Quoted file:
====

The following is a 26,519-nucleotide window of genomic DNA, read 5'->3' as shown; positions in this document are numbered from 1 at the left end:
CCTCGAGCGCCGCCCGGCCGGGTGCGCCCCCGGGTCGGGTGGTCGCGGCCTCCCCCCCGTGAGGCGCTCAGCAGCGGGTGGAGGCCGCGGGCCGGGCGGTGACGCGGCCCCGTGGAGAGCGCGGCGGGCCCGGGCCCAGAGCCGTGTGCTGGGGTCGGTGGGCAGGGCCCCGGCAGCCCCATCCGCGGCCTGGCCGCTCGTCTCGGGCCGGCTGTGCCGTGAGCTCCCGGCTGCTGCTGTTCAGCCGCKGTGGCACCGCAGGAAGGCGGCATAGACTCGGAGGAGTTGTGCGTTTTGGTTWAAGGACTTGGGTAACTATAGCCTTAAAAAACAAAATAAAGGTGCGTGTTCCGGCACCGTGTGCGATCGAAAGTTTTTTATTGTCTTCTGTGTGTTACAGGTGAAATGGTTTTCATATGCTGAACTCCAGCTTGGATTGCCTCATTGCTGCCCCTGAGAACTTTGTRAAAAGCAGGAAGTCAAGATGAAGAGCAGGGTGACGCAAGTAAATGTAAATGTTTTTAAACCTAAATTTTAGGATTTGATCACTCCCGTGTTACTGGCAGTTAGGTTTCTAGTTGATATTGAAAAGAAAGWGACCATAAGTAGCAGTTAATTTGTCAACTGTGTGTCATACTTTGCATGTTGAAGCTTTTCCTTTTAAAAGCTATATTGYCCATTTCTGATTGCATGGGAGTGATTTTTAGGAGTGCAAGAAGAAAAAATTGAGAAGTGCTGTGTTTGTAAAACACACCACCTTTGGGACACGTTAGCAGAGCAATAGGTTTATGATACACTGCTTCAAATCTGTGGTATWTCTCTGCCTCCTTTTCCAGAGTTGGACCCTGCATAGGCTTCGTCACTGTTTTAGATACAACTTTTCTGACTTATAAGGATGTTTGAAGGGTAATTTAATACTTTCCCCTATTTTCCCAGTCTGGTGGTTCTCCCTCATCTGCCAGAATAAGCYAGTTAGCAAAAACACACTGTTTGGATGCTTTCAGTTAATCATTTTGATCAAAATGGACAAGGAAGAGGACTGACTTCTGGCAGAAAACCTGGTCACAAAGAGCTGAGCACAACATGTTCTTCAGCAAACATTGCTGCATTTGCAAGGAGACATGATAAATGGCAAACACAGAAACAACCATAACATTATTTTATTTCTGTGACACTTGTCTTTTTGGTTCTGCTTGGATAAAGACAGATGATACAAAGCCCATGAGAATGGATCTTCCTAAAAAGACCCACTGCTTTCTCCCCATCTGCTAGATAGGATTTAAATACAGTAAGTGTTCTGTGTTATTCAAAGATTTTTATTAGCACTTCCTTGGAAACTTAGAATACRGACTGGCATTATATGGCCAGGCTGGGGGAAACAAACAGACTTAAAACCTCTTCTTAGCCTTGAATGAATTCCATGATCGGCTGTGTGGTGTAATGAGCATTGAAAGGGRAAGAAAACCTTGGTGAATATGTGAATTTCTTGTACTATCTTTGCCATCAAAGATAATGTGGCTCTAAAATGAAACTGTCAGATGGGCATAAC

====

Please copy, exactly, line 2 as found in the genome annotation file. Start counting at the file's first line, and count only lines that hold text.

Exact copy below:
CCTCGAGCGCCGCCCGGCCGGGTGCGCCCCCGGGTCGGGTGGTCGCGGCCTCCCCCCCGTGAGGCGCTCAGCAGCGGGTGGAGGCCGCGGGCCGGGCGGTGACGCGGCCCCGTGGAGAGCGCGGCGGGCCCGGGCCCAGAGCCGTGTGCTGGGGTCGGTGGGCAGGGCCCCGGCAGCCCCATCCGCGGCCTGGCCGCTCGTCTCGGGCCGGCTGTGCCGTGAGCTCCCGGCTGCTGCTGTTCAGCCGCKGTGGCACCGCAGGAAGGCGGCATAGACTCGGAGGAGTTGTGCGTTTTGGTTWAAGGACTTGGGTAACTATAGCCTTAAAAAACAAAATAAAGGTGCGTGTTCCGGCACCGTGTGCGATCGAAAGTTTTTTATTGTCTTCTGTGTGTTACAGGTGAAATGGTTTTCATATGCTGAACTCCAGCTTGGATTGCCTCATTGCTGCCCCTGAGAACTTTGTRAAAAGCAGGAAGTCAAGATGAAGAGCAGGGTGACGCAAGTAAATGTAAATGTTTTTAAACCTAAATTTTAGGATTTGATCACTCCCGTGTTACTGGCAGTTAGGTTTCTAGTTGATATTGAAAAGAAAGWGACCATAAGTAGCAGTTAATTTGTCAACTGTGTGTCATACTTTGCATGTTGAAGCTTTTCCTTTTAAAAGCTATATTGYCCATTTCTGATTGCATGGGAGTGATTTTTAGGAGTGCAAGAAGAAAAAATTGAGAAGTGCTGTGTTTGTAAAACACACCACCTTTGGGACACGTTAGCAGAGCAATAGGTTTATGATACACTGCTTCAAATCTGTGGTATWTCTCTGCCTCCTTTTCCAGAGTTGGACCCTGCATAGGCTTCGTCACTGTTTTAGATACAACTTTTCTGACTTATAAGGATGTTTGAAGGGTAATTTAATACTTTCCCCTATTTTCCCAGTCTGGTGGTTCTCCCTCATCTGCCAGAATAAGCYAGTTAGCAAAAACACACTGTTTGGATGCTTTCAGTTAATCATTTTGATCAAAATGGACAAGGAAGAGGACTGACTTCTGGCAGAAAACCTGGTCACAAAGAGCTGAGCACAACATGTTCTTCAGCAAACATTGCTGCATTTGCAAGGAGACATGATAAATGGCAAACACAGAAACAACCATAACATTATTTTATTTCTGTGACACTTGTCTTTTTGGTTCTGCTTGGATAAAGACAGATGATACAAAGCCCATGAGAATGGATCTTCCTAAAAAGACCCACTGCTTTCTCCCCATCTGCTAGATAGGATTTAAATACAGTAAGTGTTCTGTGTTATTCAAAGATTTTTATTAGCACTTCCTTGGAAACTTAGAATACRGACTGGCATTATATGGCCAGGCTGGGGGAAACAAACAGACTTAAAACCTCTTCTTAGCCTTGAATGAATTCCATGATCGGCTGTGTGGTGTAATGAGCATTGAAAGGGRAAGAAAACCTTGGTGAATATGTGAATTTCTTGTACTATCTTTGCCATCAAAGATAATGTGGCTCTAAAATGAAACTGTCAGATGGGCATAAC